We have found that'it is possible to utilize a vacuum of 28.5 inches of mercury, or even higher, by cooling a thermosetting copolymer impregnant to a temperature which sufiiciently decreases the vapor tension of the volatile constituents of the impregnant to prevent their escape in material quantity. Only in the absence of escaping vapor is it possible to obtain the high degree of evacuation of the micropores which is essential to their subsequent impregnation. And contrary to the prevalent idea that cooling the impregnant would increase its viscosity and render it less penetrative, we have found that the increase in viscosity due to cooling is more than offset by the maintenance of fluidity attributable to a low rate of evaporation. There is, to be sure, an increase in viscosity attributable to the low temperature, but a much greater loss in fluidity is avoided. And the fifty percent reduction in the density of the residual air in the micropores resultant from increasing the vacuum from an unsatisfactory 27 inches of mercury to 28.5 inches, greatly increases the penetration of the slightly more viscous iinpregnant, both by capillary action and by vacuum suction.

It will be understood that the process herein described is a physical process, capable of acting upon thermosetting copolyniers of diverse chemical organization, and therefore not to be limited to a specific impregnant. Qbviously, it is not applicable to therrnc-plastic impregnants which solidify when cooled, or to solutions dependent on drying by evaporation of volatile solvents rather than by polymerization heat, as such solutions could easily be rendered for repeated baths. Numerous resin compounds are known and available under a wide range of trade narnes which have the desired characteristics that they set by polymerization under heat, and although when in liquid phase they are subject to evaporation, their volatility is, or may be, a subordinate factor in their change to ti a solid state.

An is of a rnio etting copolynier impregnant 1 use with our process an esterification product of an organic polyglycol vith unsaturated. polybasio acid, diluted with monomeric styrene. The dilution may suitably be of the order 20 parts or" the polyester and 30 parts o no one, with a trace of an organic reducing such as hydroguinone. Such an impregnant ainta ned a liquid through lack of cross-l .ge. Prior to its application as a bath, the impregnant is charged with a latent peroxide ca yst, as a consequence of which the equilibrium of the ii'npregnant will be destroyed by heat, a cross-linking pe of polymerization occurring at tempera of 256 degrees Fahrem heit or above.

Impregnants of composition analogous to that stated above therefore responsive to our process are av -ilab commercially under the trade-nan Laminac, Paraplex, Selectron, Thalid, and tilt. An example of a suitable in"- pregnant will be found in the formulations:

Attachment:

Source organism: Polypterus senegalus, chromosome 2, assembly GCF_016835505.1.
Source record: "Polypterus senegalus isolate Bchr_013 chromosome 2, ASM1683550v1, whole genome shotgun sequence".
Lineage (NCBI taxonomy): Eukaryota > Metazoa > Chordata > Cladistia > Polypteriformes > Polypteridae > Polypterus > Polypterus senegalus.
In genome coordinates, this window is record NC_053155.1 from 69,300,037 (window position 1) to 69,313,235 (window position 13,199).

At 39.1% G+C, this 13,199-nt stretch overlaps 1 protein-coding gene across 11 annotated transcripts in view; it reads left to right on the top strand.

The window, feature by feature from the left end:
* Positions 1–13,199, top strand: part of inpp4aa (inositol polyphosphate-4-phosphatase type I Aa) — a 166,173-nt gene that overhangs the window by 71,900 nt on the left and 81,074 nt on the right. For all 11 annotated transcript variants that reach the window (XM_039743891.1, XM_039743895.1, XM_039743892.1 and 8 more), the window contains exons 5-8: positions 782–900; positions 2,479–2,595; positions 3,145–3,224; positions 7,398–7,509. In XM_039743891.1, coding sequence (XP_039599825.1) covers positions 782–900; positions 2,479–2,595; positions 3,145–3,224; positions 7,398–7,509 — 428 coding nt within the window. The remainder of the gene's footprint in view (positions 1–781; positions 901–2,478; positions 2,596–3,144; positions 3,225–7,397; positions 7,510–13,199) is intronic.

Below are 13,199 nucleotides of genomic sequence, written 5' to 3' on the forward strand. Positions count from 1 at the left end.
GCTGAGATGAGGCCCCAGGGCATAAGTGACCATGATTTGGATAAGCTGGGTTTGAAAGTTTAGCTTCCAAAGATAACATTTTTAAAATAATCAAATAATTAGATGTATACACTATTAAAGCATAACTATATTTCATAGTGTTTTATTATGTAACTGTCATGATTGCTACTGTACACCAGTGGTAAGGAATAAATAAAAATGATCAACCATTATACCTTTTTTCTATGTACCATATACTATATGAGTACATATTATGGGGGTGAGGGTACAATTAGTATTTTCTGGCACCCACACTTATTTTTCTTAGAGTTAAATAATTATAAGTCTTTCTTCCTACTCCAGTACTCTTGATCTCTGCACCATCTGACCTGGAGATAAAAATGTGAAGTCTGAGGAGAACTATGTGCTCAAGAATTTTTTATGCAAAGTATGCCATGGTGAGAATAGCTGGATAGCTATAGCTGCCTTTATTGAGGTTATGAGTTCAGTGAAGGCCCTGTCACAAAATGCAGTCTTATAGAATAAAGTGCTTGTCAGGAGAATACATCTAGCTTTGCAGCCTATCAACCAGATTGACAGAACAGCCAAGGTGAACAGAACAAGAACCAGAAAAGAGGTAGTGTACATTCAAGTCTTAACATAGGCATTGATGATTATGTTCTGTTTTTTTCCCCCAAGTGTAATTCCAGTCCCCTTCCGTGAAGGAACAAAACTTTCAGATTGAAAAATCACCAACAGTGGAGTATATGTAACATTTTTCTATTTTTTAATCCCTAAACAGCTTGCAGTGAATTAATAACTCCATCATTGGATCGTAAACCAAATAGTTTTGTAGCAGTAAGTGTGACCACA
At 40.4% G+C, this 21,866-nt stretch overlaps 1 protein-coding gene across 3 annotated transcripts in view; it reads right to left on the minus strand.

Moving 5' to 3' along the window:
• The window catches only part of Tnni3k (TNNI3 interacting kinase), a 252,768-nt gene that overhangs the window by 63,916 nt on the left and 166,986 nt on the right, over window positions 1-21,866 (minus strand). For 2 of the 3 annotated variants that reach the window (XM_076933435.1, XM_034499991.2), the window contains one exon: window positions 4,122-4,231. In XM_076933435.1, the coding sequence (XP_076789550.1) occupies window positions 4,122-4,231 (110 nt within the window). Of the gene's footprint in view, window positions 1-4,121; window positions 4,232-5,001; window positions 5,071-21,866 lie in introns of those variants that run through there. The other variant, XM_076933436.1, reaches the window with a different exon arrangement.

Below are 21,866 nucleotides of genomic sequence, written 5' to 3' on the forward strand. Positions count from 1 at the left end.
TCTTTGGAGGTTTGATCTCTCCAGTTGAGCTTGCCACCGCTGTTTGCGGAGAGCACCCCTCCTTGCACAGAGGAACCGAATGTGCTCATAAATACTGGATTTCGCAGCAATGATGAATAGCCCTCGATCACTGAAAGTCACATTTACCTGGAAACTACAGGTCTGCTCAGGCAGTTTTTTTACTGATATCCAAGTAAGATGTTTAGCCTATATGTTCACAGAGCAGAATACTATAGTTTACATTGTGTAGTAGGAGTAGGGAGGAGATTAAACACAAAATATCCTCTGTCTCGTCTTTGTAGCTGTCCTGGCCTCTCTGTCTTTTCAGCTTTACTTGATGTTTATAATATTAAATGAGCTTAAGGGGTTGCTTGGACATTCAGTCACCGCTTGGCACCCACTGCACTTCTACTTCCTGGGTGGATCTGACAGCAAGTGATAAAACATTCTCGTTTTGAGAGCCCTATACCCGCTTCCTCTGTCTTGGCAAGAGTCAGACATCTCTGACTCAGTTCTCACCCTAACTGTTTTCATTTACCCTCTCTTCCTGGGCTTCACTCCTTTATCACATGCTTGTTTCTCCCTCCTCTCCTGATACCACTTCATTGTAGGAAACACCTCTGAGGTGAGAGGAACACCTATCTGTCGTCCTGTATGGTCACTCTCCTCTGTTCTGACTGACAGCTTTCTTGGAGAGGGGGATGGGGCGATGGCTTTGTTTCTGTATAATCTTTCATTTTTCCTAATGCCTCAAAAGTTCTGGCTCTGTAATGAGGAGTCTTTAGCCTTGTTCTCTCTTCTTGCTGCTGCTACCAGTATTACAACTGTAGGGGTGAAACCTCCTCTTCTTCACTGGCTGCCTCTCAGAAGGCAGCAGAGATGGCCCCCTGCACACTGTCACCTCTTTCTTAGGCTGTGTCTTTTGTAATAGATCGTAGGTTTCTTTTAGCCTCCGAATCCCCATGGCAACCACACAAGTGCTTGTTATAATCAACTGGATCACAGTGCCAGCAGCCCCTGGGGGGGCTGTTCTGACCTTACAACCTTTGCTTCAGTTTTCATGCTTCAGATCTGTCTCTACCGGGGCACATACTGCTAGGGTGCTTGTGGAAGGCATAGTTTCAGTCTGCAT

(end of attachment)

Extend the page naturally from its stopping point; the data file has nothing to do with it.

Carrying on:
the above poiyeste s es being diluted with allyl or styrene nionoiner a ratio dependent upon the viscosity requirement in the general range of T0 parts polyester to styrene, and with the aforesaid trace of organic r ducing agent. It will observed that an impregnant so constituted has no solvents to boil away, but nevertheless will evaporate in vacuo, the liquid styrene being capable of volatiliaing. The ester is only slightly volatile in the viscous mass.

" y out our improved process, we cusheat the castings or other articles to in the usual manner, but allow or room temperature before to the iinpregnant. When cooled, the rticles are placed a suitable vessel, such as an autoclave, capable of withstanding both external and internal pressure and connected to both a vacuum pump and a source of compressed air, and the vessel is closed and exhausted to a pressure of about 0.735 p. s. i. absolute, corresponding to a vacuum of 28.5 inches of mercury. In the meantime, the thermosetting copolymer to be used as an impregnant is cooled to a temperature of 35 to 40 Fahrenheit. The density of the air on the surfaces of the articles having been reduced to approximately one-twen ieth oi the former density, and the density of the air in the inicropores of the articles having been reduced to theoretically the same degree but actually probably to a somewhat higher fraction, the inipregnant is admitted to the vessel which is sti l maintained open to the vacuum pump. -t will be found that the chilled impregnant causes very little increase in pressure within the vessel, indicating that volatile constituents are not liberated to any material degree.